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Sudan: UN envoy presses both sides in Abyei dispute to implement accords

5 May 2011 – The governments of Sudan and Southern Sudan have committed to implementing the two recent agreements aimed at restoring calm to the disputed region of Abyei, where clashes have claimed the lives of dozens of people in recent months, a senior United Nations official said today.

“The two parties have committed that the Kadugli and Abyei Agreements shall be carried out with the facilitation and participation of the UN,” said Haile Menkerios, the Secretary-General’s Special Representative for Sudan and head of the UN peacekeeping mission in Sudan (UNMIS).

“UNMIS will also support the containment and temporary security measures while a solution is being sought. We have agreed here to immediately move on it,” Mr. Menkerios said after meeting the President of Southern Sudan, Salva Kiir, in Juba.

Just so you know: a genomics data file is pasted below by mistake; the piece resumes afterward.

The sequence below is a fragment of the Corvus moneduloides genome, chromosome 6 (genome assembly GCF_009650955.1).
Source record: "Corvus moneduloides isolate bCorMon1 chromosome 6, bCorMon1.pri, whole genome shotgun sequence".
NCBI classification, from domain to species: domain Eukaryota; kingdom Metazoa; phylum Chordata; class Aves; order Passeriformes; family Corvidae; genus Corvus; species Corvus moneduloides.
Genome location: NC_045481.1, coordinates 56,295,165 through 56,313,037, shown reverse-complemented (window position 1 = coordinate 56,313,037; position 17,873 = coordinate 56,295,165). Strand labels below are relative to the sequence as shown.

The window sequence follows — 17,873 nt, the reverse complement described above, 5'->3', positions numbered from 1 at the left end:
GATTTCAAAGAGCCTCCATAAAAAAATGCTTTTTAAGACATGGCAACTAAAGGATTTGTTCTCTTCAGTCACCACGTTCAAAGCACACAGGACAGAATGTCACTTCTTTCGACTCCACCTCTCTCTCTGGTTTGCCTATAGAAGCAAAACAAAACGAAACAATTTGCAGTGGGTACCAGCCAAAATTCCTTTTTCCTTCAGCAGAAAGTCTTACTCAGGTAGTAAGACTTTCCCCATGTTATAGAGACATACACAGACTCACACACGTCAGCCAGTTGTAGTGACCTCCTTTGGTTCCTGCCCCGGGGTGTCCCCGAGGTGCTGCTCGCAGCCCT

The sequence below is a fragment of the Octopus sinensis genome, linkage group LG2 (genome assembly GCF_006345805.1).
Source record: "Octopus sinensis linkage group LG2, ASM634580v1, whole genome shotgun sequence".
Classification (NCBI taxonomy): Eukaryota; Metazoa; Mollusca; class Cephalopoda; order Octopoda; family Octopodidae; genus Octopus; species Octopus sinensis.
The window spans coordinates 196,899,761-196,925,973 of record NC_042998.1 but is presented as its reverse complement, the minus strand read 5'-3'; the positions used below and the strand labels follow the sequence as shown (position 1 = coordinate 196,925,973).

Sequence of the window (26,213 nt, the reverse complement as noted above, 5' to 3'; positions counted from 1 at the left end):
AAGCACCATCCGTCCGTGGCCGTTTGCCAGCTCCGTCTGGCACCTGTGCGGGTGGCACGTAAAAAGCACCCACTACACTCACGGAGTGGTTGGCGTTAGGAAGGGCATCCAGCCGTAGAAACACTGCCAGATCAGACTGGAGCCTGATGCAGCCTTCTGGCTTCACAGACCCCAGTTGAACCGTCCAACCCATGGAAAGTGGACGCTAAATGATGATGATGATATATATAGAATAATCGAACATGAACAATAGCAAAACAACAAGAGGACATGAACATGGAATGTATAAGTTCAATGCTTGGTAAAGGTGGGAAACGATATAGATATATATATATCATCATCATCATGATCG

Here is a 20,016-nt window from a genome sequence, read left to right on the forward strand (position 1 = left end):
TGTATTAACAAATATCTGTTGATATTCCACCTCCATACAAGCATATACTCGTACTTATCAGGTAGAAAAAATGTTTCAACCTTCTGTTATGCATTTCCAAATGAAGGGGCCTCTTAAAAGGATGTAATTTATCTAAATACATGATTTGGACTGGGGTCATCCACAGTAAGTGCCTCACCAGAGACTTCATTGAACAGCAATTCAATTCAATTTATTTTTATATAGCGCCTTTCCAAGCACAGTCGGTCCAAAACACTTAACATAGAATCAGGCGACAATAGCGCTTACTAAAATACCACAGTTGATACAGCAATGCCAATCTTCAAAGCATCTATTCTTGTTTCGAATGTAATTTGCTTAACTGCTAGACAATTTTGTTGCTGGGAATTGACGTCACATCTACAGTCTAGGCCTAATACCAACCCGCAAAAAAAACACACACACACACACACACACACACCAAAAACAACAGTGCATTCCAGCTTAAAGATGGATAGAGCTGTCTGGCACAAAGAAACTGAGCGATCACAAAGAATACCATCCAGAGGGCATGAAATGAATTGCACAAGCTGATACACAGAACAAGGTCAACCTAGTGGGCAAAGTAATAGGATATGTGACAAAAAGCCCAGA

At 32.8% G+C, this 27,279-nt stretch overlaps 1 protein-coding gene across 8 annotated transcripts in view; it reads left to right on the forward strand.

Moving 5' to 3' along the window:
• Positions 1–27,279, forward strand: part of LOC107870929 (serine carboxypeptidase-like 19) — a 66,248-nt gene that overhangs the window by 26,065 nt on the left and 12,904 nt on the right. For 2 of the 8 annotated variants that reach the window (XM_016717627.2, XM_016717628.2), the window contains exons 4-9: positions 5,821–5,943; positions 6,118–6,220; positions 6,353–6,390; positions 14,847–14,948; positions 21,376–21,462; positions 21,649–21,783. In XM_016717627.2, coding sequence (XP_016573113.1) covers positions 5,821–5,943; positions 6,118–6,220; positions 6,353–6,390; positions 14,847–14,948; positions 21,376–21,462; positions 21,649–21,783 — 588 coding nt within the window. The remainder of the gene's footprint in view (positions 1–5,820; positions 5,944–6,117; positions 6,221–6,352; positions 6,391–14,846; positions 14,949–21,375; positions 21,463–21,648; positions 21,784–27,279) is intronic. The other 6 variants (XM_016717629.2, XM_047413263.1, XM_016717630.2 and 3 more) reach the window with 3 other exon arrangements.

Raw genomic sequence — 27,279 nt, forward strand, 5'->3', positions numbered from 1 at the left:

The meeting followed deadly clashes at the start of the week in Abyei that claimed the lives of at least 14 people.

Mr. Menkerios was accompanied today by the United States Special Envoy to Sudan, Princeton Lyman, and former Burundian President Pierre Buyoya of the African Union High-Level Implementation Panel on Sudan.

Before travelling to Juba, Mr. Menkerios met in Khartoum with senior officials of the Government of Sudan, who also expressed their readiness to implement the agreements.

Under the Kadugli and Abyei Agreements, signed in January and March respectively, both sides committed to the total withdrawal of all unauthorized forces from the Abyei Area, leaving the maintenance of security to the joint integrated units (JIUs) and joint integrated police units, which are made up of personnel from both sides.

Tensions have been high in Abyei for months as the area remains in dispute between the north and the south, which will formally separate from the rest of Sudan in July.

A referendum on the future status of Abyei was supposed to have been held in January but never took place amid disputes over voter eligibility.

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